The Poetical Works of Skelton and Donne: With A Memoir of Each V2

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Kessinger Publishing, 2007 - Literary Criticism - 460 pages
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In Two Volumes. This scarce antiquarian book is included in our special Legacy Reprint Series. In the interest of creating a more extensive selection of rare historical book reprints, we have chosen to reproduce this title even though it may possibly have occasional imperfections such as missing and blurred pages, missing text, poor pictures, markings, dark backgrounds and other reproduction issues beyond our control. Because this work is culturally important, we have made it available as a part of our commitment to protecting, preserving and promoting the world's literature.

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About the author (2007)

Poet and churchman John Donne was born in London in 1572. He attended both the University of Oxford and the University of Cambridge, but did not receive a degree from either university. He studied law at Lincoln's Inn, London, in 1592, and was appointed private secretary to Sir Thomas Egerton, Keeper of the Great Seal, in 1598. He became an Anglican priest in 1615 and was appointed royal chaplain later that year. In 1621 he was named dean of St. Paul's Cathedral. Donne prepared for his own death by leaving his sickbed to deliver his own funeral sermon, "Death's Duel", and then returned home to have a portrait of himself made in his funeral shroud. He died in London on March 31, 1631.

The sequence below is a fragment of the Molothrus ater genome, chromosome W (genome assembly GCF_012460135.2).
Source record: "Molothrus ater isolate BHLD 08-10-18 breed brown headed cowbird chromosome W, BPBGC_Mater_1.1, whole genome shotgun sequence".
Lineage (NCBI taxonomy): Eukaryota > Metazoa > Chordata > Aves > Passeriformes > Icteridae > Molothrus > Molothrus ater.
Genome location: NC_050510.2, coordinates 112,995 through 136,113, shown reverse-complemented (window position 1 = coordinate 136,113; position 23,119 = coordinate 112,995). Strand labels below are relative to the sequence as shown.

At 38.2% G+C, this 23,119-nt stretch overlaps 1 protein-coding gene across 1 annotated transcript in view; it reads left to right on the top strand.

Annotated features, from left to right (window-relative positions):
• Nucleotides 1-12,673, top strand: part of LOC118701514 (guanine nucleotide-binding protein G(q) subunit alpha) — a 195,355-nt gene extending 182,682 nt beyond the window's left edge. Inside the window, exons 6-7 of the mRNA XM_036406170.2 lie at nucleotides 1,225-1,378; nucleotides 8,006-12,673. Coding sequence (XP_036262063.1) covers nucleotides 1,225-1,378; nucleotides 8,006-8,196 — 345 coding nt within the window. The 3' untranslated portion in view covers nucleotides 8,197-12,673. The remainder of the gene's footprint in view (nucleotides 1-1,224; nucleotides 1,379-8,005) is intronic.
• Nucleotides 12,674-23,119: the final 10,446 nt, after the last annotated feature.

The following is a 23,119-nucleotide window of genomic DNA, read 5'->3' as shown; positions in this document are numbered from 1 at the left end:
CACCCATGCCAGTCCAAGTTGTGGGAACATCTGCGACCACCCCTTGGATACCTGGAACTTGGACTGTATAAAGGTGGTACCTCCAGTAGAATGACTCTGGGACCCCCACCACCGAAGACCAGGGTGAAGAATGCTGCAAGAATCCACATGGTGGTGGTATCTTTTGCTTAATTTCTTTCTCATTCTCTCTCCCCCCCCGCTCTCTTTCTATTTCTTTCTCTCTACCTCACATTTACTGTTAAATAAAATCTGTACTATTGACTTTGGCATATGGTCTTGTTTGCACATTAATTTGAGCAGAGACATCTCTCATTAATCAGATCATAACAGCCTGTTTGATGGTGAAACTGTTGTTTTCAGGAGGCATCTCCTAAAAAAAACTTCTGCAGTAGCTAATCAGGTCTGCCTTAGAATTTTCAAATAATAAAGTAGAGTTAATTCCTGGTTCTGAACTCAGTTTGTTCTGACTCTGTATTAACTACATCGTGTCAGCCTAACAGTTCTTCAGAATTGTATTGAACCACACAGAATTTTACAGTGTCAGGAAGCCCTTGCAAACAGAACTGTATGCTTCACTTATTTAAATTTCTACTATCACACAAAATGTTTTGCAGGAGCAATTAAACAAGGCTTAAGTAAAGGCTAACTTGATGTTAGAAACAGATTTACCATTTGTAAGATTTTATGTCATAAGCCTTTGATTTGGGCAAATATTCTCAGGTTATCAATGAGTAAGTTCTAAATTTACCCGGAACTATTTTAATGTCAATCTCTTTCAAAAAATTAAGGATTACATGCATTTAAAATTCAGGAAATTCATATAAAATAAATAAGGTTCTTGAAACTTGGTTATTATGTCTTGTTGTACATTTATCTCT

As a royal tutor, parson, orator, poet-satirist, and courtier, Skelton has been called one of the most remarkable poets between Chaucer and Spenser, an imaginative, unpredictable precursor of the Renaissance. A Ballade of the Scottys she Kynge (1513) celebrates the victory of the English forces of Henry VIII under the Earl of Surrey over the army of James IV at the battle of Flodden. Magnificence (1516) is an allegory in which the generous prince Magnificence is first destroyed by his own ill-advised generosity, then restored by Goodhope, Perseverance, and related virtues. He was awarded the degree of laureate by the universities of Oxford and Cambridge and was chosen as tutor to the young Prince Henry, who became Henry VIII. When Erasmus (see Vol. 4) visited England, he called Skelton "the one light and glory of British letters," mainly because of his translations of the classics and his Latin verses. Skelton directed his satire against the clergy, particularly Cardinal Wolsey, the target of Colin Clout (1522). After a lifelong hatred of Henry's chancellor, Skelton was finally forced to the sanctuary of Westminster in 1523 for writing Why Came Ye Not To Court (1522). While in confinement, he purified and simplified his style. He died before Wolsey met his downfall.

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